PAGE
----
If you've been to the doctor for pain, tingling, or burning in your legs, it could be restless leg syndrome. In this edition of Healthy Living, YNN's Marcie Fraser explains the disease that effects millions of Americans.
"A creepy, crawly sensation, pulling, pins and needles, burning, the list goes on," said Dr. Ken Schwartz.
There are many symptoms, resulting in sleepless nights.
“There are different degrees, mild, moderate and severe. The mild kind you might not hear about it because the patient may not even recognize it. As it gets more significant, it really bothers them. They rub their legs and try to get to sleep, it keeps them up, they walk around, the symptoms go away but they come back," explained Dr. Schwartz.
As we age, it occurs more often. It effects more women than men, and not much is known about the cause. However, there are known factors associated with the syndrome.
Dr. Schwartz said, "Usually genetic but it can be caused by chronic renal failure or iron deficiency anemia, so if you diagnosed with it, you should always be checked for those two things."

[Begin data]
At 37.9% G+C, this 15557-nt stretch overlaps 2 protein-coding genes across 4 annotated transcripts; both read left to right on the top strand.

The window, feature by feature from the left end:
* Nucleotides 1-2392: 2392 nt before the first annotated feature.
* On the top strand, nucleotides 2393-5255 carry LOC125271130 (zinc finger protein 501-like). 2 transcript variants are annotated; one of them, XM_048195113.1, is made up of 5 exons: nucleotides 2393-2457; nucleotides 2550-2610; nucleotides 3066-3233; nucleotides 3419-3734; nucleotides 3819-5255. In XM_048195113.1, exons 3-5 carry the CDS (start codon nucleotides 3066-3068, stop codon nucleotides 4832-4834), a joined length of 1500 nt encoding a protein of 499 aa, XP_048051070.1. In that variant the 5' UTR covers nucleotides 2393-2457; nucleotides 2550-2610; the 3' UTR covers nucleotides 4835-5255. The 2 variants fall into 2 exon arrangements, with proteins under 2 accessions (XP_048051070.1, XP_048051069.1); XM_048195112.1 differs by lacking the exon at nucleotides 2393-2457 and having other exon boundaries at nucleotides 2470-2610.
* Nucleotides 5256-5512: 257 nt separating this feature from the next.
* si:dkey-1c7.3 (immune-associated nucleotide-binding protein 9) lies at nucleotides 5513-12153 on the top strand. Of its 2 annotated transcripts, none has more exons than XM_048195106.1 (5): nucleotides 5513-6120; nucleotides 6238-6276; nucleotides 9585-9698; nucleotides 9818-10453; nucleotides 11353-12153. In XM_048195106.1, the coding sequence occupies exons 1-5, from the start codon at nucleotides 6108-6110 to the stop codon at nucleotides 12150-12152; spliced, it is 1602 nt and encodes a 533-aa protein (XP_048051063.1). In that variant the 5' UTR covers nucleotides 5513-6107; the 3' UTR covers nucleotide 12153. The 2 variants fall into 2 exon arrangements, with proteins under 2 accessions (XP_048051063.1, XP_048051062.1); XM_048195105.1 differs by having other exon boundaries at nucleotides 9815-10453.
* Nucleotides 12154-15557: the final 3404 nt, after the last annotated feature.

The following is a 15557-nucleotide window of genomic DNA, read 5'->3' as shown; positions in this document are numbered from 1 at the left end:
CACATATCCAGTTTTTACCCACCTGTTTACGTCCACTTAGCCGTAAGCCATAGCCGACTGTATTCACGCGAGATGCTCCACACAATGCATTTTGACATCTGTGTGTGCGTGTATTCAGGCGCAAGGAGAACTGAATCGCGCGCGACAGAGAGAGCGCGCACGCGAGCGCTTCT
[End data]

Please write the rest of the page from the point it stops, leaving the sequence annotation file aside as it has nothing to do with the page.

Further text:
It's not uncommon that RLS can go unnoticed. It is often found when doctors are performing sleep studies looking for conditions like sleep apnea.
"The specialist who reads the test and say, by the way, the patients legs are moving a lot. They call it PLM, periodic limb movement, and if they are severe enough or numerous enough it can be restless leg syndrome," noted Dr. Schwartz.
Medications that effect dopamine in the brain have been known to minimize the effects of the syndrome.
"Very unique is a form of Gabapentin, Gabapentin is the active ingredient that people hear about in Neurontin," Dr. Schwartz. "One of the drug companies has come out with a one a day called Horizant and that is taken in the evening around 5 PM and that has shown exceptional promise."